Search
  • Rabiah's Ramblings

Prevailing Through Pain

What to say? What to do? How to act?


Over the last few weeks, I've had a ton of thoughts swirling in my mind. I've consulted with lovely new friends that God has placed in my life. I've made dua. And yes, I've established a plan. Going totally offline is a big component of that. Part of this plan is to journal. To journal to learn and to reconnect with myself and a Quranically based spirituality.


This is important as I've been thinking about activism and and how to address problems that are both external and internal. In short--what to say to myself. What to say to the world. This word "say" made me think about the Quran verb "Qul," which means "say" in the imperative verb form. The word "Qul" is used 270 times in the Quran. Today I want to talk about its use in Surah al-Raad.


According to al-Zamashari, there is no consensus regarding whether or not this surah is Meccan or Medinan. I think this is important. I think it might mean that in terms of paradigms and applications, the message in this part of the Quran is timeless (most of it is, but in this chapter there are some real jewels).


The chapter begins with a discussion of the cosmos, of heaven and earth, God's wrath and God's forgiveness, the physical development of the human being, the moral development of a human, Qadar, self-scrutiny and the Quranic principle that God does not alter the outer reality of a person or a people until they alter their own inner reality. There is a plan in this order. There is a meaning in this order. And considering why I am now journaling, due to internal pain and grief that has built up over the years and recent events, this order, the meaning in this order is mind-blowing. I'm kind of like, "Woah...holy crap." This is the road map I need in order to do the heart work I've put off for way too long.


And then, as if the Quran was reading my mind and/or confirming it, I read 13: 12, which states, "It is He who shows you lightening, [causing] fear and hope, and generates heavy clouds."

Yeah...no kidding. Lightning strikes. Indeed this is the title of chapter 13: Lightening. Lightening here represents awareness. To develop self awareness, one must entire the dark cave of contemplation and introspection. It is a stormy place filled with fear and hope. It is yet another instance of Quran bi'l Quran in which the Quran is circling back and developing its own internal narrative. This sura began with the cosmos, heaven and earth, balance, rhythm, order. The cosmos is ordered this way, so must be our souls. Order. Keep hanging on to that point. Order. Order. Order as in a design, order as in a plan of action. Order as in a direct order.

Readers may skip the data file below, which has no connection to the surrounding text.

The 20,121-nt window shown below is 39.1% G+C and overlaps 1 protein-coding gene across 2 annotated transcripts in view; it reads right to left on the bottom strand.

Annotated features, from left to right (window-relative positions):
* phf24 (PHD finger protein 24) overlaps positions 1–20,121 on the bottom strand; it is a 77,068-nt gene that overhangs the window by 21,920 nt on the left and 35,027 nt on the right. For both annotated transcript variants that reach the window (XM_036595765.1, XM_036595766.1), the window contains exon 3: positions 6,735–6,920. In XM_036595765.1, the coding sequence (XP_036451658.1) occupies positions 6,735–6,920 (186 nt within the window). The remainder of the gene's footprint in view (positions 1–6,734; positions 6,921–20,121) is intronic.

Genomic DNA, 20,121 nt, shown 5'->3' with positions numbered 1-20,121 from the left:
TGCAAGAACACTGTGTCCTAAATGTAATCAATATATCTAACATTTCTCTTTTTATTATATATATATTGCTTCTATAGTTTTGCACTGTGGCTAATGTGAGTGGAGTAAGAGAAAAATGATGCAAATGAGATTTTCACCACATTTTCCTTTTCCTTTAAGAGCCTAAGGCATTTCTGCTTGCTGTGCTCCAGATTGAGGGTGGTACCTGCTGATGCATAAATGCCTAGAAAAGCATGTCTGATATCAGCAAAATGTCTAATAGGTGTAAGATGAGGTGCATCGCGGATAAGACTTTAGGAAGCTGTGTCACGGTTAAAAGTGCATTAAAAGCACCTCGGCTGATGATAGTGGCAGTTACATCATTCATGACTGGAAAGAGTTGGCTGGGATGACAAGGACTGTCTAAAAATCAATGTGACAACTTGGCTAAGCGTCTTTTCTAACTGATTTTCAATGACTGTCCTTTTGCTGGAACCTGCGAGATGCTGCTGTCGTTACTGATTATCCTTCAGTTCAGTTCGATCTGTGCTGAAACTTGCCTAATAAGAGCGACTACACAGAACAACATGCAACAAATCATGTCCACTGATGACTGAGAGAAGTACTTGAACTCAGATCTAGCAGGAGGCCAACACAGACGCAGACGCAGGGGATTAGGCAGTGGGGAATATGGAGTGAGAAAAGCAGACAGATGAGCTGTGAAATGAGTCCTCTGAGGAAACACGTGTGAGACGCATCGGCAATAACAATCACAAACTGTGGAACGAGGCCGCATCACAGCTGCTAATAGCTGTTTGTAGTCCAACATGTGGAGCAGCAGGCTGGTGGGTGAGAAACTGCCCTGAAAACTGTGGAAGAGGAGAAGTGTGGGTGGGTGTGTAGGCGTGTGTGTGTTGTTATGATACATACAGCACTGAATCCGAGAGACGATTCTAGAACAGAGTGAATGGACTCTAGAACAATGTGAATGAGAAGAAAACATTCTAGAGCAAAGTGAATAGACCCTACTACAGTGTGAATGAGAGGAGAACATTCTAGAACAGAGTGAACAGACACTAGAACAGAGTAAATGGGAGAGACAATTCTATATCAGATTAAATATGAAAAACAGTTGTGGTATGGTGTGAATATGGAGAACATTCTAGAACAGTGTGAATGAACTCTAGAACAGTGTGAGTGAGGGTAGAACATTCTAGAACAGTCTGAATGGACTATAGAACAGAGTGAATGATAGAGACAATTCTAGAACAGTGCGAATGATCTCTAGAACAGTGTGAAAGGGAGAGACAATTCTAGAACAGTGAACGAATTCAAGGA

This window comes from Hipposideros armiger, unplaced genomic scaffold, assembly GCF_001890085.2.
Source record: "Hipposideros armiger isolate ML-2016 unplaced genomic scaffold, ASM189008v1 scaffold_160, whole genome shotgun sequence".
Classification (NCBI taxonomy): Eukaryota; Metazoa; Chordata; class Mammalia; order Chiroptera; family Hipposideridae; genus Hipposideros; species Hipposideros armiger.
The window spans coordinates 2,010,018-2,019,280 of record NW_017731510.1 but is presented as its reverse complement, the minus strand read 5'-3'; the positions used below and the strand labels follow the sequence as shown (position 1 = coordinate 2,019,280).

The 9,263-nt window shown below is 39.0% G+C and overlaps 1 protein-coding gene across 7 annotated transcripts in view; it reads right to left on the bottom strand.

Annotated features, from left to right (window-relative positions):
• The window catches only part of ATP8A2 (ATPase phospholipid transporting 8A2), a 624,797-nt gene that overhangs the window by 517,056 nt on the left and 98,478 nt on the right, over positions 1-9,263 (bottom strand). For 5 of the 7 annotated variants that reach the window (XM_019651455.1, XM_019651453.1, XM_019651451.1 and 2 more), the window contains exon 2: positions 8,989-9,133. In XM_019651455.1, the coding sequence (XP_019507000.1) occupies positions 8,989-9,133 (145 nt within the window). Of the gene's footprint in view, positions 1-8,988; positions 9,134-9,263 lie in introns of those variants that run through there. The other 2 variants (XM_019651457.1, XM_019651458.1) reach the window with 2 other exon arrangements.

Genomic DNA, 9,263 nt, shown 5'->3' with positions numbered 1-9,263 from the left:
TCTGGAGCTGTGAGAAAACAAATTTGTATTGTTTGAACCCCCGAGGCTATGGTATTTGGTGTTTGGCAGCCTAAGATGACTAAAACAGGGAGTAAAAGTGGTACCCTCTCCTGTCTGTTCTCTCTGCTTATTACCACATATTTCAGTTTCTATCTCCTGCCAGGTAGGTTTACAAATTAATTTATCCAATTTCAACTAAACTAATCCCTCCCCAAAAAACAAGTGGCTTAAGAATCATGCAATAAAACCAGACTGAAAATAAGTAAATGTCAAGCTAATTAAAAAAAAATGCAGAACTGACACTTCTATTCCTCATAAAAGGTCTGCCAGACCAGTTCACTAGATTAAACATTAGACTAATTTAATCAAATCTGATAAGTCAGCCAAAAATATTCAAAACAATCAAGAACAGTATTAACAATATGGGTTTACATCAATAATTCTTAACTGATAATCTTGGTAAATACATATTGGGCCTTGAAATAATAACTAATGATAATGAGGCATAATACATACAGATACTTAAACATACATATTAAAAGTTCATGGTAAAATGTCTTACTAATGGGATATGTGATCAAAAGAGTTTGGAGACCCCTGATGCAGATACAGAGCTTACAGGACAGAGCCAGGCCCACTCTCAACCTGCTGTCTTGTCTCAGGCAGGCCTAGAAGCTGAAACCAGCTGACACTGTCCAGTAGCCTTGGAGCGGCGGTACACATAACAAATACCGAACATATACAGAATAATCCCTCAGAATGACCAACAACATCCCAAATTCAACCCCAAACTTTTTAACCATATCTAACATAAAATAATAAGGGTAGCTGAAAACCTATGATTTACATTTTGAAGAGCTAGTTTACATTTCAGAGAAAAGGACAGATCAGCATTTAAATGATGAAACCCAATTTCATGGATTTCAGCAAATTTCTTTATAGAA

13: 14 then says that "to God alone is the supplication of truth." In other words, contemplate then pray. Meaningful spiritual growth in a Quran sense is always contemplative. Next comes 13: 15. This verse is one of the Sajda Tilawat Ayahs in the Quran. A Sajda Tilawat is a verse that begins with a little sajdah marker and is mandatory to prostrate after reading it. Contemplate. Act. But the best of actions is always prayer. Pray. Submit. Humble yourself. NOW. Don't wait.


And finally, we arrive at those five "Quls." Here the first four "quls" make up three rhetorical questions. The last is the answer to those same questions. Who is the Lord of the heavens and the earth? Have you taken, apart from Him, any other protectors? Are the blind equal to those who see?

Answer: God is the Creator of all things, and He is the One, al-Qahhar.

Here again, my mind was blown. The study Quran translates al-Qahhar as "the Paramount," but I think in this context, it is better to say, "the Prevailing."


Conclusion: heart work is the only solution to maintaining balance within and without. And the only way to do that is to realize that source matters. One's source for truth and sustenance cannot come from things that are fleeting and relative, like the various paradigms of politics or theory that generally shape our lives--especially those of us who are academically or professionally inclined. Identity should be spiritually based. Identity should come from contemplation. Prayer. Contemplative prayer.

Shortly after 13: 16, the Quran mentions a fuller plan of action: patience, prayer, charity (openly or secretly), and the repelling of harm and injustice. But none of that is possible with out contemplation. Contemplation is always the first course of action.


This course of action (think, pray, do--NOW) and these principles will inform my identity, my healing, my way of interacting with the world at large. Not some else's ideas. Not someone else's understanding of what it is to be a Muslim or a woman or a Sunni, a Sufi, hell, even a feminist or a what have you. Vertical identity first. Quran bil Quran. No other paradigm is as complete. The horizontal cannot be rectified if we don't align ourselves with the vertical. Which, like lightening, needn't be perfect to be vertical. Lightning is beautiful because it is jagged and wild and raw...but yes, vertical, connecting heaven to earth, earth to heaven.

Wa Allahu alim.


Ya al-Qahhar. Help us all prevail. And remember that our spiritual rectification is like the lightening bolt. It isn't meant to be perfect or clean or easy. But wow does it have power and wow, can it light the way.


0 views